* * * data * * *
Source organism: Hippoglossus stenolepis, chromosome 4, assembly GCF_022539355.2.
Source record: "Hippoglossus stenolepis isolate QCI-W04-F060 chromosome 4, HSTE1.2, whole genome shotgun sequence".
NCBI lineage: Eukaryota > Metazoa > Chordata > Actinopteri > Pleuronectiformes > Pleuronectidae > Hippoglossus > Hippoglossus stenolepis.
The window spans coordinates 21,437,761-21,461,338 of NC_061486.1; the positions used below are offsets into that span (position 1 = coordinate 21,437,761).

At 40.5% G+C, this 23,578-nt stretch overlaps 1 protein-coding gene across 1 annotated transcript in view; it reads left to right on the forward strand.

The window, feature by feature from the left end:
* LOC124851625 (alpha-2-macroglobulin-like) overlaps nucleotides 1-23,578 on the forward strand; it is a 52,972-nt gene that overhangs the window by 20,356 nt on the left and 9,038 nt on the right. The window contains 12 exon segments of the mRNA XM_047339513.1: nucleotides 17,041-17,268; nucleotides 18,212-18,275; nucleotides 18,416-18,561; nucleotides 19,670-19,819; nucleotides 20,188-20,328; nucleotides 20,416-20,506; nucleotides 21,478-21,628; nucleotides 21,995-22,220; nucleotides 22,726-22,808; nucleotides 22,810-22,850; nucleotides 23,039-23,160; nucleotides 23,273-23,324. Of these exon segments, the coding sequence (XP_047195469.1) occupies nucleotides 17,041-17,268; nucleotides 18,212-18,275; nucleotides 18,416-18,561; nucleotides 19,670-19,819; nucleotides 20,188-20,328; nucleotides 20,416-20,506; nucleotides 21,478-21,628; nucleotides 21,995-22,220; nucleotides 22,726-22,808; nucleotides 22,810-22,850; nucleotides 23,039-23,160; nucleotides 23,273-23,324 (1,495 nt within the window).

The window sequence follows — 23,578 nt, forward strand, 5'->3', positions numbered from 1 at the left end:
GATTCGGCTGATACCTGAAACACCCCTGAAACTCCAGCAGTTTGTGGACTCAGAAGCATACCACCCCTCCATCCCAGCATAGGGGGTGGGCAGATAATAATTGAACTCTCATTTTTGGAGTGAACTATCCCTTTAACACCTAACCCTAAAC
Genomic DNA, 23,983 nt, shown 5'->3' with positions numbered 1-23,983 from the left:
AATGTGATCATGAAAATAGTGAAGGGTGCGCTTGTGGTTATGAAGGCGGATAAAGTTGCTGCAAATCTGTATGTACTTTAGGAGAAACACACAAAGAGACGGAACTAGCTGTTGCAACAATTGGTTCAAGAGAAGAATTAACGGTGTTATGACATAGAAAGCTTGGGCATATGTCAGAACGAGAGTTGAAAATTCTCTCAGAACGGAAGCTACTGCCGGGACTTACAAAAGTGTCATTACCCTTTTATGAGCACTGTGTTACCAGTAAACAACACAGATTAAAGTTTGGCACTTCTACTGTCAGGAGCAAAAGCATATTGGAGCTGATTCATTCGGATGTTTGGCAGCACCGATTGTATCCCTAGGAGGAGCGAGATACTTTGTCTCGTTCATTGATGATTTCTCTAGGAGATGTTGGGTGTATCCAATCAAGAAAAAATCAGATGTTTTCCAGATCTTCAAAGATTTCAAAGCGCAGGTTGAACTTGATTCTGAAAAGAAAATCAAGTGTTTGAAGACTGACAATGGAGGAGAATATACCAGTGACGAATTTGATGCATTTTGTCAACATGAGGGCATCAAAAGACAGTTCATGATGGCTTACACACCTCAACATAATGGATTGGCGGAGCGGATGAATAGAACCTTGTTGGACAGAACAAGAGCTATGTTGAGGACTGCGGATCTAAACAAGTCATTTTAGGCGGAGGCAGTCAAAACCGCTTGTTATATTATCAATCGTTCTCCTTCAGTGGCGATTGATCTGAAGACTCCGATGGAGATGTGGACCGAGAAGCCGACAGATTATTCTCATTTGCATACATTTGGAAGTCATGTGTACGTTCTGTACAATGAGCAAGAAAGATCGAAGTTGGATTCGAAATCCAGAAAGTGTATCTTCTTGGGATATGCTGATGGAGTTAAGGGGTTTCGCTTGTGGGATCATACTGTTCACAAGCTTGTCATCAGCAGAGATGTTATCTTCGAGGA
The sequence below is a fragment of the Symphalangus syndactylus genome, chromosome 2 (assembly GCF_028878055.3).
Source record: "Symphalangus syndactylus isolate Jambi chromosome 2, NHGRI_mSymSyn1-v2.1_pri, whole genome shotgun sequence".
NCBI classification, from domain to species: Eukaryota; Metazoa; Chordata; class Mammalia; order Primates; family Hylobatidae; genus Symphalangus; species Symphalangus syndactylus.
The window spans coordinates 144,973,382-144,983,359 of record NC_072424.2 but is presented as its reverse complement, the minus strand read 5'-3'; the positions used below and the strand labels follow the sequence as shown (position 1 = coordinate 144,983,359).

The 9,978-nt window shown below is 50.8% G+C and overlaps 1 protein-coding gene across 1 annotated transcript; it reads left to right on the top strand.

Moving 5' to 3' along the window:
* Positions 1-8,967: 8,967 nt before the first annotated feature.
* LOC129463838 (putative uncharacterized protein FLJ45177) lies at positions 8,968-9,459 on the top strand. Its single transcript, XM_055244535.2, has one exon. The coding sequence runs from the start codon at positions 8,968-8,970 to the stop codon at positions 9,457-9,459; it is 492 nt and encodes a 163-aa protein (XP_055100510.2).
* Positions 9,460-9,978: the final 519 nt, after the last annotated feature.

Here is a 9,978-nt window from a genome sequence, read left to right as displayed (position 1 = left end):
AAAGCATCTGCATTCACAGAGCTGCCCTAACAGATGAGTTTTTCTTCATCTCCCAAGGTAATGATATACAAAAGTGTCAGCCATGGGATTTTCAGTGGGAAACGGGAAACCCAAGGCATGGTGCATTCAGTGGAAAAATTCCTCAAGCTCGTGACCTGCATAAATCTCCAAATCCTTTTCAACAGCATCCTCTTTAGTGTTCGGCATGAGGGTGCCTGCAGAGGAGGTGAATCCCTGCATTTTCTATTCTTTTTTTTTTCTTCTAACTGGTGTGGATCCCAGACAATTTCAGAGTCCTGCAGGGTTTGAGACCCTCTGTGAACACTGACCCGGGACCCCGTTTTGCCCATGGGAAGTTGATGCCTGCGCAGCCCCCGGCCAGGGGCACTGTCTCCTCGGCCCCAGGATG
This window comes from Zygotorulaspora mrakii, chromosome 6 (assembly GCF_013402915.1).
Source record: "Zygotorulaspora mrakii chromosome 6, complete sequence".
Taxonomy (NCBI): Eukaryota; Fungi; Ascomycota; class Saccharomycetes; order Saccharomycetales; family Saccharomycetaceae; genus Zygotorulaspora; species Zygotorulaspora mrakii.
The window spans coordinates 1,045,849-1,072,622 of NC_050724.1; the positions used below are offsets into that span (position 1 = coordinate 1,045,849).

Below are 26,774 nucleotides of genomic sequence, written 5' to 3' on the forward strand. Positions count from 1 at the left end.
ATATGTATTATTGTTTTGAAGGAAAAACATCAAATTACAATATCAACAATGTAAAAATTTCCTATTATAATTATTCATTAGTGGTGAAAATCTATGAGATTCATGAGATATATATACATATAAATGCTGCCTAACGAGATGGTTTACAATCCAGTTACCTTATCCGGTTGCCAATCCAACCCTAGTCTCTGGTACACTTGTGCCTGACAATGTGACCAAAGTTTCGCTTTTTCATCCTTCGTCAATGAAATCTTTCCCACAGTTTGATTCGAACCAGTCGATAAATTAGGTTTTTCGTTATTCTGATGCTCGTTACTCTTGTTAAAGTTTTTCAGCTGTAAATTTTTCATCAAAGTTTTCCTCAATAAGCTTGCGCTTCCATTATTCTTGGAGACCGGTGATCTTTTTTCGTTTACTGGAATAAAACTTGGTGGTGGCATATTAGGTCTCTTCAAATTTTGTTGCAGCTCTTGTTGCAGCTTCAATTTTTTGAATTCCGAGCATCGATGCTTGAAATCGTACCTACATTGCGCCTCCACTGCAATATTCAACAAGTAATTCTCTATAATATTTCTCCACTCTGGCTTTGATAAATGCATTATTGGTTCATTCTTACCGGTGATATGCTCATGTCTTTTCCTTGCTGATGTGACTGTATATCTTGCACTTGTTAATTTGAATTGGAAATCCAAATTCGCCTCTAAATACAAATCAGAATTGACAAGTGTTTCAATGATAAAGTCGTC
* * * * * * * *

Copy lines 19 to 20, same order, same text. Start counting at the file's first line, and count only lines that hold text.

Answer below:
* LOC129463838 (putative uncharacterized protein FLJ45177) lies at positions 8,968-9,459 on the top strand. Its single transcript, XM_055244535.2, has one exon. The coding sequence runs from the start codon at positions 8,968-8,970 to the stop codon at positions 9,457-9,459; it is 492 nt and encodes a 163-aa protein (XP_055100510.2).
* Positions 9,460-9,978: the final 519 nt, after the last annotated feature.